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“Frank Lloyd Wright went to great lengths to make sure his houses never faced north,” said Robert McCarter, a Ruth and Norman Moore Professor of Architecture at Washington University in St. Louis, on Friday at his lecture for the Gordon House Conservancy called The Evolution of the American House. McCarter also said that Wright liked to use drapes in homes not only to cut the draft but to create visual privacy while at the same time maintaining auditory connectedness. The architect was particularly sensitive to how occupants of his buildings experienced sound.

Gordon House

The Gordon House

This weekend’s lecture was part of a 50 year celebration by the Gordon House Conservancy of Wright in Oregon. The Gordon House is the only house in Oregon designed by Wright and the only Wright building in the Pacific Northwest that is open to the public. It was built in 1964 for Evelyn and Conrad Gordon in Wilsonville, OR. The house is a great example of Wright’s “Usonian” houses, which was the architect’s acronym for “United States of North America” and an attempt to create a widely affordable and American style of architecture. Conceived during the depths of the Depression, Usonian houses were designed to keep costs low and therefore didn’t come with attics or basements and combined the living and dining areas into one large open living space. They were often made of brick or wood or other natural materials. The Usonian Automatic, a 1950s modern rendition, was what Wright coined Usonian homes made of concrete block. The Gordon House was saved from demolition in 2001 and was disassembled and moved to Silverton, Oregon next to The Oregon Garden for public enjoyment.

At the lecture, McCarter covered some important overarching themes behind Wright’s residential design that we could all learn from today. Below is a short summary of some of the more salient points from the lecture.

Houses were conceived from the interior, not the exterior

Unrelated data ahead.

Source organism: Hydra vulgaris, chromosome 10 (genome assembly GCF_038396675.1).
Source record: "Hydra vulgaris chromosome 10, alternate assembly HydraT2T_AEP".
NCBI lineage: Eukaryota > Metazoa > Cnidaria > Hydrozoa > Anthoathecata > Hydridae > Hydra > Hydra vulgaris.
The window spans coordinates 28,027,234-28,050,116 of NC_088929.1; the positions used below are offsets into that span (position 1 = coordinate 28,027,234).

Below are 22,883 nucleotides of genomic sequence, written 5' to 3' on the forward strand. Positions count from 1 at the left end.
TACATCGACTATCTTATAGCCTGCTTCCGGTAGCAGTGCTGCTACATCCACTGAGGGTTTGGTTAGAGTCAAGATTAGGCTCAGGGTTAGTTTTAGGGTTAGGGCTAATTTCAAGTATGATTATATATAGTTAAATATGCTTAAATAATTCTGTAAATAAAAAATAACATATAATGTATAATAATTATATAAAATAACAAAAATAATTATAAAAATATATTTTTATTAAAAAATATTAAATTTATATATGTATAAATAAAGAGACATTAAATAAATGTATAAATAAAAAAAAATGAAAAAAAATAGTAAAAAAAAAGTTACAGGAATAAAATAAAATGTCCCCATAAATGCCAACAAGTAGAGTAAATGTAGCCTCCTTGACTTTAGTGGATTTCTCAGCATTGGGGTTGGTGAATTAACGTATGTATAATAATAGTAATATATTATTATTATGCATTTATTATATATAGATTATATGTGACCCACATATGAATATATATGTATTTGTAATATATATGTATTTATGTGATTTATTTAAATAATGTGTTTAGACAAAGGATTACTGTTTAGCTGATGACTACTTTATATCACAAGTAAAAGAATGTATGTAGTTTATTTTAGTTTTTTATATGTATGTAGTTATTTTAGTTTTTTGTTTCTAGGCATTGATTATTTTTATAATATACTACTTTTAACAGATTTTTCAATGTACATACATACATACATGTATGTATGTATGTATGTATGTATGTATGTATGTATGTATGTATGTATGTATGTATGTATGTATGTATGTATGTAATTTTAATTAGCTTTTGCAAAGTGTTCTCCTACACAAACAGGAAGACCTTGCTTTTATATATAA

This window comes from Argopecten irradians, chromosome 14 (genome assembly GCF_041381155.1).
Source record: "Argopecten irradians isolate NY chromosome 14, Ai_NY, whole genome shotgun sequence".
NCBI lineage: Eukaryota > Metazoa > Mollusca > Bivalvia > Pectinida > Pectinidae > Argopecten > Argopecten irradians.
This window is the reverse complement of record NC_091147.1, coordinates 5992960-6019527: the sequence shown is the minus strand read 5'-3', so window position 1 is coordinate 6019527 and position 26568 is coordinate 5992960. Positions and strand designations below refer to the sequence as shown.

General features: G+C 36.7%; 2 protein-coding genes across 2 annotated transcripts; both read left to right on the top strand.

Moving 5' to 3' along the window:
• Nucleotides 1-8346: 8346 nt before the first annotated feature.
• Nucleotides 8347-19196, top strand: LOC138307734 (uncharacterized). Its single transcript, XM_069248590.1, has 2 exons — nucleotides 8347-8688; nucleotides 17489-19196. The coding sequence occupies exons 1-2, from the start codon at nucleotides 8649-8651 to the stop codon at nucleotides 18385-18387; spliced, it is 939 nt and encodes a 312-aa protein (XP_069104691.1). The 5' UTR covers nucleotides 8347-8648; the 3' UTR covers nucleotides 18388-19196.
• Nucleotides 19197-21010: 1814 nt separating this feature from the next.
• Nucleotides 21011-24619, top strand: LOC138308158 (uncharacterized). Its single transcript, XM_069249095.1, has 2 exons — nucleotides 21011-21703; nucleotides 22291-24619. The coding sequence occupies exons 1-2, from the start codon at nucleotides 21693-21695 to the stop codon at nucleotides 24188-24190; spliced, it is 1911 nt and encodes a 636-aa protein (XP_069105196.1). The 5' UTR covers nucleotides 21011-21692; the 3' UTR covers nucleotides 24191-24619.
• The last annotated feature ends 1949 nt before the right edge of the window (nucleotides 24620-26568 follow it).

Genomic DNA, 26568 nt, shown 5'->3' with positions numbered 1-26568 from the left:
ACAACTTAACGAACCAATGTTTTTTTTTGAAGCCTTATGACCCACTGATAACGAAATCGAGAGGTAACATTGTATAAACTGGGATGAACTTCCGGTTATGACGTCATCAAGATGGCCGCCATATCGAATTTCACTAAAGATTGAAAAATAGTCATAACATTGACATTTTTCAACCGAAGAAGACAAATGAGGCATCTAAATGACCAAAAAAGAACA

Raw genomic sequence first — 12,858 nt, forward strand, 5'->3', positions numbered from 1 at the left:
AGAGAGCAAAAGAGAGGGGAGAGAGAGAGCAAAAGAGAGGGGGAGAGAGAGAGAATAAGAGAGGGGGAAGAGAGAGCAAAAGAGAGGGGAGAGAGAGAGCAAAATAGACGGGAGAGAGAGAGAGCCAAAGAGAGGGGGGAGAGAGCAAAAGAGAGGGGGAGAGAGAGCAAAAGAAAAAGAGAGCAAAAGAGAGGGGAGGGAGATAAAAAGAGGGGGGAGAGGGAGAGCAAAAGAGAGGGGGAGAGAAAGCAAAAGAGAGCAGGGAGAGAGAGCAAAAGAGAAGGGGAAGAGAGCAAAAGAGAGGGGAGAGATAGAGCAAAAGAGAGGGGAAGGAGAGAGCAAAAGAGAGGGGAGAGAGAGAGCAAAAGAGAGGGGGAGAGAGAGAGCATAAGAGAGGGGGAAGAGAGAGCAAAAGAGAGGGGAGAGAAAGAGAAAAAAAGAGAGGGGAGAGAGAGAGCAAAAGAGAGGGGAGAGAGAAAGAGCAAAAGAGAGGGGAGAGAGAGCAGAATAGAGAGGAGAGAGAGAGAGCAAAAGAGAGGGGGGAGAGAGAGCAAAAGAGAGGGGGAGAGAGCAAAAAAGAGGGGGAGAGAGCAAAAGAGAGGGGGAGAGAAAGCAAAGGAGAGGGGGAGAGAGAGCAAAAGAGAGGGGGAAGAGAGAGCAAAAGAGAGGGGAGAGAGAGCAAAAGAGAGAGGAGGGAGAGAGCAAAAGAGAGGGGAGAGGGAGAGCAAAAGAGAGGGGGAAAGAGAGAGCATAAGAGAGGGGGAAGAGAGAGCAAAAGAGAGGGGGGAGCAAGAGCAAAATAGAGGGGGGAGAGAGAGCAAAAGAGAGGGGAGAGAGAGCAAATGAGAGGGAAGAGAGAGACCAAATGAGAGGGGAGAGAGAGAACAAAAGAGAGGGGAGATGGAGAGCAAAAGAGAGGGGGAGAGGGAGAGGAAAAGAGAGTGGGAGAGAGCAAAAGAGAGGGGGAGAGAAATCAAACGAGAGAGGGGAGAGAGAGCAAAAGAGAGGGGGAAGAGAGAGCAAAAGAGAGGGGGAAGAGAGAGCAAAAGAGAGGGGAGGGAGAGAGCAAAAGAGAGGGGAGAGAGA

Robie House

Robie House (Photo by Photocopy of Plate #115, Frank Lloyd Wright, Ausgefuherte Baute, Berlin: Ernst Wasmuth A-G, 1911 [Public domain], via Wikimedia Commons)

Wright rarely designed a house from the outside in, meaning, he designed the interior first, including the look, feel, scale, and flow of what it would be like to live inside the house. He let the way it looks outside just be a result of the interior layout, instead of the other way around.

Prospect and Refuge

Weltzheimer Johnson House

Weltzheimer Johnson House (Photo By Matthew.kowal (Own work) [CC-BY-SA-3.0], via Wikimedia Commons)

Wright homes are a great architectural example of the concept advanced by early 20th century British geographer Jay Appleton called “prospect (opportunity) and refuge (safety)”. Architecturally speaking, prospect entails an occupant’s ability to see other people and in general, see what’s on the horizon. Refuge, in architecture, refers to the idea of privacy. Wright homes often achieved the perfect balance of prospect and refuge in the most unlikely ways. Even though Wright was all about connecting with nature and having views out to nature, he was also aware of a resident’s need for privacy. So he would often design all the glazing at standing height, which offered the occupant abundant views out. But the moment the occupant sat down, either on a dining room chair or a living room sofa, the glazing stopped above seated eye level, so the occupant could enjoy both natural daylight and privacy.